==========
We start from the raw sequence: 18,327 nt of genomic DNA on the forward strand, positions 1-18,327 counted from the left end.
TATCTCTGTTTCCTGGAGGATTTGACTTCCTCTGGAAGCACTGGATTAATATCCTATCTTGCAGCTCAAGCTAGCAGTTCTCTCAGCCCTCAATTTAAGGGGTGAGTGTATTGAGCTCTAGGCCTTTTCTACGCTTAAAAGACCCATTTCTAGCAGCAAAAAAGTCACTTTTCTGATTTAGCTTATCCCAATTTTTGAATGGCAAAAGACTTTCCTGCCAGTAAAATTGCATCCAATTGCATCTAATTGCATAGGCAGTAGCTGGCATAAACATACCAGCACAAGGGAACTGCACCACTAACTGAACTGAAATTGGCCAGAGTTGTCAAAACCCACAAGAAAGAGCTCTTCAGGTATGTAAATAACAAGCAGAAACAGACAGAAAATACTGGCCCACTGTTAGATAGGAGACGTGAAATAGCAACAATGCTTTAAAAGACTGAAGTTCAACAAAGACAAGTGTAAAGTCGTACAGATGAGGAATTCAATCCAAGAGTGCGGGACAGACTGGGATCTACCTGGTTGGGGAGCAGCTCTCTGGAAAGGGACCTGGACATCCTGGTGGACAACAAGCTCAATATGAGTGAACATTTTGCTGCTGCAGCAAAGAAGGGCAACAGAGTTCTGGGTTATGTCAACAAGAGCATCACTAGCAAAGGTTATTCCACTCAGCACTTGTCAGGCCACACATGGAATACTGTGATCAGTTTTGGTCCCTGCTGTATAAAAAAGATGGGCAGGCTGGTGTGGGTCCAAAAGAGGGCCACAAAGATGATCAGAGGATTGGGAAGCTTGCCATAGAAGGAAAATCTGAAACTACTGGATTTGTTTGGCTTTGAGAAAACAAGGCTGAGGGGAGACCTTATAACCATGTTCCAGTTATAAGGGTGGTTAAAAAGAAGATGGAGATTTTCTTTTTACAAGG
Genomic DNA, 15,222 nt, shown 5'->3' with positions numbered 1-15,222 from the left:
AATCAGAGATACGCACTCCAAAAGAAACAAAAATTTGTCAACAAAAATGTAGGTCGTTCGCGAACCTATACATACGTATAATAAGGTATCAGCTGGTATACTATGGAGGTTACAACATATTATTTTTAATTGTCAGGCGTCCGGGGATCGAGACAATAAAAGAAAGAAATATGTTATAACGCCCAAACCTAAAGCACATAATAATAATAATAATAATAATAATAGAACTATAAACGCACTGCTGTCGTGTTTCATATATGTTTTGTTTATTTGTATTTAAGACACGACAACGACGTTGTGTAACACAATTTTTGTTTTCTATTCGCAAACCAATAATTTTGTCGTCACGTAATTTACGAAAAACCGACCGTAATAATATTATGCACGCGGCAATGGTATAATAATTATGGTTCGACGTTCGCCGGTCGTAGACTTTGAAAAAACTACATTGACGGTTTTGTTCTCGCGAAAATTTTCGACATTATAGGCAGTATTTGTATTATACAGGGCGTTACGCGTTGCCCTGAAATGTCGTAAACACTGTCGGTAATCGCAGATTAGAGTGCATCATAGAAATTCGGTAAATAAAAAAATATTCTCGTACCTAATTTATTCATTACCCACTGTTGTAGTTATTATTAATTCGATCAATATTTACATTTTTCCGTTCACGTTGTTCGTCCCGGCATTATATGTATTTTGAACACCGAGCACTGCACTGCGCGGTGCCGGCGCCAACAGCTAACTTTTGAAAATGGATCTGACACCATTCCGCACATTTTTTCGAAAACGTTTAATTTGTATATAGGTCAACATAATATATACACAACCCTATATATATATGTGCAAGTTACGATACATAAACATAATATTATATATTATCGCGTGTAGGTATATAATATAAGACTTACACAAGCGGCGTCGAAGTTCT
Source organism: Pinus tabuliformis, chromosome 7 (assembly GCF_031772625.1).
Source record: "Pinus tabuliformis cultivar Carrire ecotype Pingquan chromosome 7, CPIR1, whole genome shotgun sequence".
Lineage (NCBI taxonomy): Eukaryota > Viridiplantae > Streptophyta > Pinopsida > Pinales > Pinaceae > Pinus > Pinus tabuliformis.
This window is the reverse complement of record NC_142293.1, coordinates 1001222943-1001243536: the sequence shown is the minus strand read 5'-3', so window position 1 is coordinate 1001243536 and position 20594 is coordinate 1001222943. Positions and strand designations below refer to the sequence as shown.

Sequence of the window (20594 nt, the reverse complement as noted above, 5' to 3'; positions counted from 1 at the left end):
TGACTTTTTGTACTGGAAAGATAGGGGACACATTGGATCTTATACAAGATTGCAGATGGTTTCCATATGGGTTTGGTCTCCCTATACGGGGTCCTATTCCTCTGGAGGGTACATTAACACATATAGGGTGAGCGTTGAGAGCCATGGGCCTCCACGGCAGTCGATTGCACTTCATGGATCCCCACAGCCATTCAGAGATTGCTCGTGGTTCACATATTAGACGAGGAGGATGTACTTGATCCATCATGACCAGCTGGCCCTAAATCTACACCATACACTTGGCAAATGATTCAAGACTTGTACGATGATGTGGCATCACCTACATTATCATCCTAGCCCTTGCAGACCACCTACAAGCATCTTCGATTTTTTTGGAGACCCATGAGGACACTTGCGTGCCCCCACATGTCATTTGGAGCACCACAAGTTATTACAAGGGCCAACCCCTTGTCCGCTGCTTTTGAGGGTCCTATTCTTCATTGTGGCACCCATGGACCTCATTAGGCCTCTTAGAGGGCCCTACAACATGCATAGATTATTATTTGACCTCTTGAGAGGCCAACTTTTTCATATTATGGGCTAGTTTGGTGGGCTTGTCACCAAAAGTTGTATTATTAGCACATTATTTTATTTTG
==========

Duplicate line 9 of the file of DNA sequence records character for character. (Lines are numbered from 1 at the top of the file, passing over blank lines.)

Sequence of the window (20594 nt, the reverse complement as noted above, 5' to 3'; positions counted from 1 at the left end):